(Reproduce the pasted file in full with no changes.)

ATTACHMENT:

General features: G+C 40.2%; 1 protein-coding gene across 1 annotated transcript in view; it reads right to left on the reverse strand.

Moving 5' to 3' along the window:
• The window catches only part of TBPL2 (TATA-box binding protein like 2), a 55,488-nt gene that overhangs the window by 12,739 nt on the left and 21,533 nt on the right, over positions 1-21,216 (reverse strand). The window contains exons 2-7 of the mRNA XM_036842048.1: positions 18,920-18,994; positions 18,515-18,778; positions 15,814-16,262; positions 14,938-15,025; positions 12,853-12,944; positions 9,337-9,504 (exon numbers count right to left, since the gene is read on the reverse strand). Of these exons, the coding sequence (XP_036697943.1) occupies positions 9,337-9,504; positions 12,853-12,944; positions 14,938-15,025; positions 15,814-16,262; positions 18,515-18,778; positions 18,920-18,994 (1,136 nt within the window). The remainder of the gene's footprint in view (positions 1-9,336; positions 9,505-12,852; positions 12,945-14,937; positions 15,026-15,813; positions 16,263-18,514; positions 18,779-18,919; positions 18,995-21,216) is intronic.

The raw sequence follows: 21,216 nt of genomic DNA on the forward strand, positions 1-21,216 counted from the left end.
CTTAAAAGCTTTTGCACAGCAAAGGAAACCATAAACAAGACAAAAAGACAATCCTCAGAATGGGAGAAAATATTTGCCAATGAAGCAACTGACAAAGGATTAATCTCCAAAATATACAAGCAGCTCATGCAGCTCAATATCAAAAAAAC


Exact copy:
General features: G+C 40.2%; 1 protein-coding gene across 1 annotated transcript in view; it reads right to left on the reverse strand.

Moving 5' to 3' along the window:
• The window catches only part of TBPL2 (TATA-box binding protein like 2), a 55,488-nt gene that overhangs the window by 12,739 nt on the left and 21,533 nt on the right, over positions 1-21,216 (reverse strand). The window contains exons 2-7 of the mRNA XM_036842048.1: positions 18,920-18,994; positions 18,515-18,778; positions 15,814-16,262; positions 14,938-15,025; positions 12,853-12,944; positions 9,337-9,504 (exon numbers count right to left, since the gene is read on the reverse strand). Of these exons, the coding sequence (XP_036697943.1) occupies positions 9,337-9,504; positions 12,853-12,944; positions 14,938-15,025; positions 15,814-16,262; positions 18,515-18,778; positions 18,920-18,994 (1,136 nt within the window). The remainder of the gene's footprint in view (positions 1-9,336; positions 9,505-12,852; positions 12,945-14,937; positions 15,026-15,813; positions 16,263-18,514; positions 18,779-18,919; positions 18,995-21,216) is intronic.

The raw sequence follows: 21,216 nt of genomic DNA on the forward strand, positions 1-21,216 counted from the left end.
CTTAAAAGCTTTTGCACAGCAAAGGAAACCATAAACAAGACAAAAAGACAATCCTCAGAATGGGAGAAAATATTTGCCAATGAAGCAACTGACAAAGGATTAATCTCCAAAATATACAAGCAGCTCATGCAGCTCAATATCAAAAAAAC